Author: Jidong Wang
Publishing house: China Intercontinental Press
Edition: 1 (Jan. 2010)
You have to visit the virgin forests in southwest Yunnan to see the orginal ancient tea trees. Oblivious to the changing market economy, these trees remain unmoved, watching the mountian fog gathering and clearing all year round. Unlike young trees which flourish every season padding the tea farmers’ wallets, ancient trees slow down their growth, showing dignity. The phrase “tea from wild ancient trees” touches your heart, transporting you to the vast fields and remote mountians, offering tranquility.
Why is tea the National drink of China? Why is tea regarded as symbolizing the harmony and mysterious unity of the Universe? Why is the loose-leaf Chinese tea more beneficial than the tea bags? How many types of Chinese tea are Available? How to make the best cup of Chinese tea? ……A visitor to the home of tea has so many questions. Understanding their answers will bring you closer to the history and mystery of tea. Appreciating Chinese Tea Series will help you.
Part1 Learning about Pu-erh Tea from Its Processing Techniques
Part2 Classification of Pu-erh Tea
Part3 Brewing Pu-erh Tea
Part4 Appreciation of Pu-erh Tea
Part5 The Purchase and Preservation of Pu-erh Tea and Its Health Benefits
(III) Water and Its Temperature
Just as tea ware is an important aspect of tea making, water is equally so because no tea can be made without water. The quality of water is key to the taste of the tea liquid.
People down the ages have left many incisive comments on water for making tea. “The quality of tea depends on the water. Good tea made with excellent water becomes excellent, while excellent tea made with good water is only good.” This is also true for Pu-erh tea. There are people who go to the extent of fetching water from mountain springs in order to make tea with its sweet water. It requires special abilities and also offers great pleasure to appreciate the subtle differences in the tea made from different types of water. The best choice is the mountain spring water, which, after being nourished in the pottery jar, will give the Pu-erh tea a mellower taste.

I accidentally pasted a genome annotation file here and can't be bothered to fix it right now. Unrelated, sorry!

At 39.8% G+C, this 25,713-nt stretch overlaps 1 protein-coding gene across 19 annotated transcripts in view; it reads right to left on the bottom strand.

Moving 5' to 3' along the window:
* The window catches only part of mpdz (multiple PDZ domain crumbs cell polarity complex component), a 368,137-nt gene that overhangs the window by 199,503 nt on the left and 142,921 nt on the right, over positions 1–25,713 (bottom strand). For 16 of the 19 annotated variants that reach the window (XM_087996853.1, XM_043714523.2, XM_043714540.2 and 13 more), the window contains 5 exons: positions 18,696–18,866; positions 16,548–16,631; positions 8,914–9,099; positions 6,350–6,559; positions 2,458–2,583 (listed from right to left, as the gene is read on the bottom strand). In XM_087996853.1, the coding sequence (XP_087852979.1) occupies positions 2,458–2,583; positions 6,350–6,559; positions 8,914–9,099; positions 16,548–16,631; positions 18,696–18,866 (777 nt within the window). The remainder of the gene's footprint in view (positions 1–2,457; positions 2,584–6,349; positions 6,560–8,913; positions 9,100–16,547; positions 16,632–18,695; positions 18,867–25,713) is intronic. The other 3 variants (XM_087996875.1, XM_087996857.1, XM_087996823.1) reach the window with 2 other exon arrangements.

Usually pure water and mineral water is used to make Pu-erh tea. Potable tap water can also be used, but it is better to leave the water in a container for a day and a night to disperse the chlorine before using it to make tea.
The temperature of the water depends on the type of tea. When brewing Pu-erh tea made of tender buds like the Gongting (Imperial) Pu-erh Tea Cake and Nv’er (Maiden) Tribute Tea Cakes from the Menghai Tea Factory, the water should cool down a little after being boiled to avoid scorching the tender leaves. But for other types of Pu-erh tea cakes and tea bricks, it is better to use boiling water.
(IV) Making Pu-erh Tea
1. Special tools—tea knife and strainer
Tea knife (also Pu-erh knife), a tool in the shape of knife made of ox bone or horn, hard wood or stainless steel, is used to loosen compressed tea as mentioned before. It can be found in places where Pu-erh tea is sold.
Pu-erh tea, especially the fermented and compressed tea, has to be loosened with the Pu-erh knife before being brewed. There will be some tea grounds in the tea liquid, so it is better to filter the grounds before drinking. Thus, a strainer is more important in Pu-erh tea making than in making other kinds of tea.
2. An indispensable step—soaking tea
Brew Pu-erh tea in boiling water. Pour boiling water on the tea and then pour the water out immediately. Repeat once or twice in quick succession to prevent the tea substances from dissolving in the water, which may affect the taste of the tea liquid. This is called “soaking the tea.” To “soak tea” is also known as “to wash tea.” Careful drinkers will wash whichever kind of tea they drink.
There are many steps in making Pu-erh tea and they all involve time. The longer the tea is stored, the more likely they will be polluted with dust and dirt. Although soaking tea can wash the dust off, high-quality Pu-erh tea should not be soaked long or repeatedly in hot water.
Soaking tea can help loosen the lumps of stored-for-long and compressed tea. For old tea which has been stored for many years, soaking can also get rid of the strange smell and wake up the dormant tea. Therefore, soaking is an indispensable step in making tea.